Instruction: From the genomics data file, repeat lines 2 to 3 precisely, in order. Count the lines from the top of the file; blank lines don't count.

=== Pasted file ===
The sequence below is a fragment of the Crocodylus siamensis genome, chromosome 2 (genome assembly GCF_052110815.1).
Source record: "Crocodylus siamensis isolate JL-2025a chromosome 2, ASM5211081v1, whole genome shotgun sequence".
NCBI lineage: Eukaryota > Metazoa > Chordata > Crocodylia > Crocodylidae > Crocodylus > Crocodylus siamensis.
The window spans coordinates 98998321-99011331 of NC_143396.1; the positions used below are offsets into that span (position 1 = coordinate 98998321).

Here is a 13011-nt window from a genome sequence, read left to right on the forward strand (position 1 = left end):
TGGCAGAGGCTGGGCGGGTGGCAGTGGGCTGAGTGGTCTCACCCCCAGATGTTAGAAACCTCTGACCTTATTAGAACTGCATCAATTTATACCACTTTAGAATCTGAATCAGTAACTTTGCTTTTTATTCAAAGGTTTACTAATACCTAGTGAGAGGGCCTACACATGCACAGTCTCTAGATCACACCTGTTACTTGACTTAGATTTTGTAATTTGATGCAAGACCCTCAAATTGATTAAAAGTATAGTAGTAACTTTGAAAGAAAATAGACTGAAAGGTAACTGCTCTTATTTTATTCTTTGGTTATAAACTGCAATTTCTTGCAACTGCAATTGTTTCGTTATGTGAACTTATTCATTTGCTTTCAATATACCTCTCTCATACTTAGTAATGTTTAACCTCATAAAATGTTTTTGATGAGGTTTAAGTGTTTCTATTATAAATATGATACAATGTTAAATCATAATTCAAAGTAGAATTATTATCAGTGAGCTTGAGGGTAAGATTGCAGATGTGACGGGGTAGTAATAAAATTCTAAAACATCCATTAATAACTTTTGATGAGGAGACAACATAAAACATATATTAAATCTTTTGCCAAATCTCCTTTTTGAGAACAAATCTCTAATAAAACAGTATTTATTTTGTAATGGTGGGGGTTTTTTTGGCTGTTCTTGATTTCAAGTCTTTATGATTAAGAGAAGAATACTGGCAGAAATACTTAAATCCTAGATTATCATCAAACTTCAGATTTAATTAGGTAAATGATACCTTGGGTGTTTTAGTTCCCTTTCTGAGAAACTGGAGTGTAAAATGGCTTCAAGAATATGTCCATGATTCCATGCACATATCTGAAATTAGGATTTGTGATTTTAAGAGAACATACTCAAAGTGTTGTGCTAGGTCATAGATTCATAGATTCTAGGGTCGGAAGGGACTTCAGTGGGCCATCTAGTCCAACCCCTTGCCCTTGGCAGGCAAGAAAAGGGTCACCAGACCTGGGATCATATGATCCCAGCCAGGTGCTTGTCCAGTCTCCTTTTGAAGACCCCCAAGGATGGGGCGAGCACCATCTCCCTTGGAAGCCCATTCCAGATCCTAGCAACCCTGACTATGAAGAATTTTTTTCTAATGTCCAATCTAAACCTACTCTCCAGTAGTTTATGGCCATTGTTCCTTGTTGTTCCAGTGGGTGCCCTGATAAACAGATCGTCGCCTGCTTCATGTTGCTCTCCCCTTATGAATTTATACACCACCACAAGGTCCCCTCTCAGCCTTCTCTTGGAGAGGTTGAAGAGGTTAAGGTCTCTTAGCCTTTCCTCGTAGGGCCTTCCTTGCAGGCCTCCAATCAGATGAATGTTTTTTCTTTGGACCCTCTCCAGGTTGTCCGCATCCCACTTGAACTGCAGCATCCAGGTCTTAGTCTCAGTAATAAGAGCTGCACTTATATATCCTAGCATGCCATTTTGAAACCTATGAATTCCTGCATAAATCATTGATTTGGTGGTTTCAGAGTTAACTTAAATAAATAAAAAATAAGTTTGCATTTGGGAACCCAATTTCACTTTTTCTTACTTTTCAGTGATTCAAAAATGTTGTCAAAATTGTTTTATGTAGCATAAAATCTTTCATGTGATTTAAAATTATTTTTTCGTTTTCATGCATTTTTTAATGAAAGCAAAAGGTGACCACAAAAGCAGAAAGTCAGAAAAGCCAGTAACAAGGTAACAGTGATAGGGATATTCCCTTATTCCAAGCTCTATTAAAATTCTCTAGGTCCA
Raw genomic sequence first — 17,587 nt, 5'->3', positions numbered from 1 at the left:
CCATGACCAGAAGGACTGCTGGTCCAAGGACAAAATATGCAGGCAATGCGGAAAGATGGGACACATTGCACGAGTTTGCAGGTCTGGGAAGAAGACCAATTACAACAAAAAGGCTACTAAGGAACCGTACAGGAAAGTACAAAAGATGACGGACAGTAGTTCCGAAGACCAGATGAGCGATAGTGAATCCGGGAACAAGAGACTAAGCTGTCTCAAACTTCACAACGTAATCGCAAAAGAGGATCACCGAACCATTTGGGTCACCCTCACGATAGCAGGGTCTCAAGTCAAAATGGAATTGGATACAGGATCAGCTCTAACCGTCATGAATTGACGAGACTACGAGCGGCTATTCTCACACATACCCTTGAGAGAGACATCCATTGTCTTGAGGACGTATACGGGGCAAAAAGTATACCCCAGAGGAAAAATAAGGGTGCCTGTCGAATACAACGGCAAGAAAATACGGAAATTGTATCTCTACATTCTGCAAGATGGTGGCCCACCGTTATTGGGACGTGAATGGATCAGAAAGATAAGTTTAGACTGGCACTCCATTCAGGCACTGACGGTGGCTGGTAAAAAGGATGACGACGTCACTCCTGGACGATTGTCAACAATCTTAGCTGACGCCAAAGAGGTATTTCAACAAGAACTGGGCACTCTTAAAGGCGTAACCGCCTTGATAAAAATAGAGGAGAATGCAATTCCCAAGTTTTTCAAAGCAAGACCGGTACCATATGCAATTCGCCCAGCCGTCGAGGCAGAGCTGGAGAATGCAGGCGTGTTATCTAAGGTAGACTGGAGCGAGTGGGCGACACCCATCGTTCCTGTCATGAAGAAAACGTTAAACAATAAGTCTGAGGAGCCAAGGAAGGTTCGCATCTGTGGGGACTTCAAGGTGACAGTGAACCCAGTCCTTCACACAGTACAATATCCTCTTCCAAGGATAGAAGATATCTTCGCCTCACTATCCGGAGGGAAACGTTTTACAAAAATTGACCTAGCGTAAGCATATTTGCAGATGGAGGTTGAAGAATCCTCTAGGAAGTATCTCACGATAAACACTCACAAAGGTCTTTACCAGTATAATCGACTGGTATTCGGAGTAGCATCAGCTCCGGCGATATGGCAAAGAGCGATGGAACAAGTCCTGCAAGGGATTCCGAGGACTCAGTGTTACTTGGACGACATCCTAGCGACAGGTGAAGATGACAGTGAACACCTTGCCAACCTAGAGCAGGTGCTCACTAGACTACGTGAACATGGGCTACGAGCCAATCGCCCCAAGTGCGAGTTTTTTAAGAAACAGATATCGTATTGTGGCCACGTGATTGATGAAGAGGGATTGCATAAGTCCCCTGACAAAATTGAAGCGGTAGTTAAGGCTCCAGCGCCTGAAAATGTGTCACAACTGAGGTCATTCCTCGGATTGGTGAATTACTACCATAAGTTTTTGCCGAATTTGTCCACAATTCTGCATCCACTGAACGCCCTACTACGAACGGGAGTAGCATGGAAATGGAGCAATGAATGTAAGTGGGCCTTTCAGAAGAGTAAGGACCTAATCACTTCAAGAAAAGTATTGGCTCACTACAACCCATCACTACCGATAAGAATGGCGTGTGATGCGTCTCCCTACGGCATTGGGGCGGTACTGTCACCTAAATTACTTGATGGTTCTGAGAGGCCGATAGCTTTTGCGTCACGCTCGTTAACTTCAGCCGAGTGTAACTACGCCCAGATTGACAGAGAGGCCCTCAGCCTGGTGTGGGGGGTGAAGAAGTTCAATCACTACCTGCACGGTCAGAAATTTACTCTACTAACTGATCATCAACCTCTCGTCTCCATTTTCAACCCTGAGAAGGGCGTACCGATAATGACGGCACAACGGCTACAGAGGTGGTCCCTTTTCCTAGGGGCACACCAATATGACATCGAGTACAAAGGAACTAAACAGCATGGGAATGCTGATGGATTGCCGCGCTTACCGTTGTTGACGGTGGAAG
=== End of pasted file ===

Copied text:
Source record: "Crocodylus siamensis isolate JL-2025a chromosome 2, ASM5211081v1, whole genome shotgun sequence".
NCBI lineage: Eukaryota > Metazoa > Chordata > Crocodylia > Crocodylidae > Crocodylus > Crocodylus siamensis.